1.Mark Juergensmeyer refers to Radhasoami as a "transnational religion" in Radhasoami Reality (Princeton: Princeton University Press, 1991).

2. In Radhasoami Reality Juergensmeyer suggests that the appeal of Radhasoami to the Western mind is its ability to juxtapose cultural tradition with a modern approach: it combines a sense of trust with skepticism and community feeling with individualism.

3. An important Radhasoami connection to America was Kirpal Singh's Ruhani Satsang. Kirpal Singh, who was initiated by Sawan Singh of Radhasoami Satsang Beas, claimed that he was the legitimate successor to Sawan Singh after his guru's death in April of 1948. However, Kirpal Singh's claim met with severe resistance since another guru named Jagat Singh was appointed via a registered will by Sawan Singh to be his spiritual successor at Beas. Several months later Kirpal Singh founded his own distinct movement, Ruhani Satsang, in Old Delhi, India. Kirpal Singh eventually gathered a significant following both in India and North America. In 1955 he made his first trip to the United States. It was during that trip that Kirpal Singh initiated Paul Twitchell in Washington, D.C. Although Twitchell kept up a ten year correspondence with his guru, he eventually disconnected himself from Ruhani Satsang and founded his own movement in 1965 entitled Eckankar: The Ancient Science of Soul Travel.

4. The term "virtual" actually refers to a concept in physics. During the first third of this century physicists discovered that atoms were made of infinitesimally small particles which, in turn, were made of even smaller particles. However, most of the particles did not exist in our normal frame of time. In fact, certain particles only "existed" for millionths of a second and even then only under certain extremely "hot" conditions. To describe these particles, physicists coined the term "virtual particles"--virtual precisely because these only existed for the most part as constructs, even though they really did have a defined, if albeit extraordinary brief, existence. Moving to a much larger spatial dimension, that of the study of religion, we find that many religious movements do not last very long. Indeed, some exist for such a short span of time (comparatively speaking) that most of them never get recorded in history or studied by scholars. Such groups are, no doubt, reminiscent of "virtual particles."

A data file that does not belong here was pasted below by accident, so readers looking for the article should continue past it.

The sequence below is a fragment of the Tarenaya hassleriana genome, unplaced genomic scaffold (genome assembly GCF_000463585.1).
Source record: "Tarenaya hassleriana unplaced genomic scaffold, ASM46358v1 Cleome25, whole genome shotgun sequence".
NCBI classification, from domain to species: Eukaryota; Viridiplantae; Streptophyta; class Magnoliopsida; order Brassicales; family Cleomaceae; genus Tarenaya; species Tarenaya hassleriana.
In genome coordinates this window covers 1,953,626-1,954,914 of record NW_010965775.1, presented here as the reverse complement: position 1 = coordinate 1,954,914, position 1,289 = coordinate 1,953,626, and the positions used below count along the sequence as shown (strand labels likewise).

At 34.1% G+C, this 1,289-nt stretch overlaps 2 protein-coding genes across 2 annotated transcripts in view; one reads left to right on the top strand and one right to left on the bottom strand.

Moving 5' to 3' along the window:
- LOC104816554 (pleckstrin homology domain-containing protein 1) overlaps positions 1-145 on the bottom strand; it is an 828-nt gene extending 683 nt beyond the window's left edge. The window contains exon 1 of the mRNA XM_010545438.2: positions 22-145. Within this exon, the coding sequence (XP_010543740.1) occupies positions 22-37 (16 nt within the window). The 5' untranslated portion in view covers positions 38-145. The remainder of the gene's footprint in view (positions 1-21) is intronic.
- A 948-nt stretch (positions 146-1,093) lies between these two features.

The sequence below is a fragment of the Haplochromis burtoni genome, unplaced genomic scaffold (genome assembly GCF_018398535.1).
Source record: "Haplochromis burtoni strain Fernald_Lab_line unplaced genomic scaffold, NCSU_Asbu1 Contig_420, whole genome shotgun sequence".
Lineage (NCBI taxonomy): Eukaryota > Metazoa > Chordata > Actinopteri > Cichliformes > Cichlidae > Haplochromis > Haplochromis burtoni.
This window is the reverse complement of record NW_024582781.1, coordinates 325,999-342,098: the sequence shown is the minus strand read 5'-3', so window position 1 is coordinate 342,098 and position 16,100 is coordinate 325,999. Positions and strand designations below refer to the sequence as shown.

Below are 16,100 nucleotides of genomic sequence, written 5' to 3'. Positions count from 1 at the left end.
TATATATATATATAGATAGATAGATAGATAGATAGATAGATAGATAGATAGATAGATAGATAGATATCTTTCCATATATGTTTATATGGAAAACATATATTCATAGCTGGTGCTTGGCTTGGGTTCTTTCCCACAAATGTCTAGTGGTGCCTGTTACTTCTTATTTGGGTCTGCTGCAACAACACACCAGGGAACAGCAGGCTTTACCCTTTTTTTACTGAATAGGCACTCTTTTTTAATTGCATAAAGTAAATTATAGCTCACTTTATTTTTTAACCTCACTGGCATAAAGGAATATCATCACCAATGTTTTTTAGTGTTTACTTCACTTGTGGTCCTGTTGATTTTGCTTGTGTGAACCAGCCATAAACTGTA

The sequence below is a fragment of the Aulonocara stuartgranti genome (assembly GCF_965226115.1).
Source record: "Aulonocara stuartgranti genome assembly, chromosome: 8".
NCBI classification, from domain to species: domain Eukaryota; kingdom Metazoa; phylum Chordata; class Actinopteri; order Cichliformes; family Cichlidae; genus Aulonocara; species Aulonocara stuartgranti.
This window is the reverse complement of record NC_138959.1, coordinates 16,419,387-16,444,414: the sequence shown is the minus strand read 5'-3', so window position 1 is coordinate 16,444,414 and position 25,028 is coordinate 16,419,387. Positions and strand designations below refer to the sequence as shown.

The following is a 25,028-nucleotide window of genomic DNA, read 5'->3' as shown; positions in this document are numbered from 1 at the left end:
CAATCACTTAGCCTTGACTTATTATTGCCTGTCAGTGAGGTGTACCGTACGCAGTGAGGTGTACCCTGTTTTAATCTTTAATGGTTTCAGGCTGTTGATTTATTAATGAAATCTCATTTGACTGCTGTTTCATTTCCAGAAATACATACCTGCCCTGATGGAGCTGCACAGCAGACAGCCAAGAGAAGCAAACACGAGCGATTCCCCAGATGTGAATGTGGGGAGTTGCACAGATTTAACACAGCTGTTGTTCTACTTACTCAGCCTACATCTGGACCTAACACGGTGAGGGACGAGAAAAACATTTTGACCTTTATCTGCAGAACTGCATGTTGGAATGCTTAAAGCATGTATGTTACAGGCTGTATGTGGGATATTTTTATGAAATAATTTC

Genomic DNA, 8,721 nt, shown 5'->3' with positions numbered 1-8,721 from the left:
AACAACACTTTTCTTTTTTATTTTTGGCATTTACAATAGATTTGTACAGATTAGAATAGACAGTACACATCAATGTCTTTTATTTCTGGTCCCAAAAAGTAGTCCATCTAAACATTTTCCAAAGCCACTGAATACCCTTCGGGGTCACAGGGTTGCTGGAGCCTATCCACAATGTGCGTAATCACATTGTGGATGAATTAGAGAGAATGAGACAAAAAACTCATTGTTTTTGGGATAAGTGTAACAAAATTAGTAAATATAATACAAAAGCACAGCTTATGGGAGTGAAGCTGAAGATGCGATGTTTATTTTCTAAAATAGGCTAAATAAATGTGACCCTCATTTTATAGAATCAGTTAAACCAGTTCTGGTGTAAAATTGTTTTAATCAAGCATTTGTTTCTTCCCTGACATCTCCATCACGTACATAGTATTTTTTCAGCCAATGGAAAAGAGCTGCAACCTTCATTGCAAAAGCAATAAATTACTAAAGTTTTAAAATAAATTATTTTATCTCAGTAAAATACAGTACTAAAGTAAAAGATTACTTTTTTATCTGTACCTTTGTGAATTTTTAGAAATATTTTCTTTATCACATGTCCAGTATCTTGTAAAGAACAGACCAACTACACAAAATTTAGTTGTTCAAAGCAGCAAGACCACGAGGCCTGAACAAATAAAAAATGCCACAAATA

5. Edmund Husserl appears to have been one of the first philosophers to have used the term phenomenology as a discipline of study. This methodological approach seeks to objectively understand religious phenomena and refrains from making value judgements on what is ontologically true. Utilizing the methods of epoche (bracketing out one's prejudices) and verstehen (empathy), phenomenology allows outsiders an inside glimpse of the inner workings and logic behind a religious faith.

6. Rodney Stark and William Bainbridge, The Future of Religion: Secularization, Revival and Cult Formation (Berkeley: The University of California Press, 1985).

7. In The Heretical Imperative, Peter Berger makes the distinction among three methodological approaches: deduction, reduction, and induction. He rejects the first two altogether as outdated and unacceptable methodologies, namely because deduction resists critical scholarship, and reduction does not take seriously the religious claim. The inductive approach, phenomenological at heart, seems to Berger to be the best option, since this approach allows an air of openness between scholar and devotee and greater insight into the religion in question. I agree with Berger on the value of induction when collecting data. Yet, when critically analyzing that data the reductive approach can play a valuable role. The sociology of religion is in many ways a reductive procedure, since it is an attempt to ground religion in material culture. Instead of proposing a theological explanation for religious data, the sociologist places it within a material context, although not necessarily reducing the data to simply materialistic underpinnings. It is both its objectivity and its utilization of occam's razor--the shaving away of "hypothetical entities" and opting for a more "simple" explanation--that essentially classifies sociology of religion as a scientific endeavor.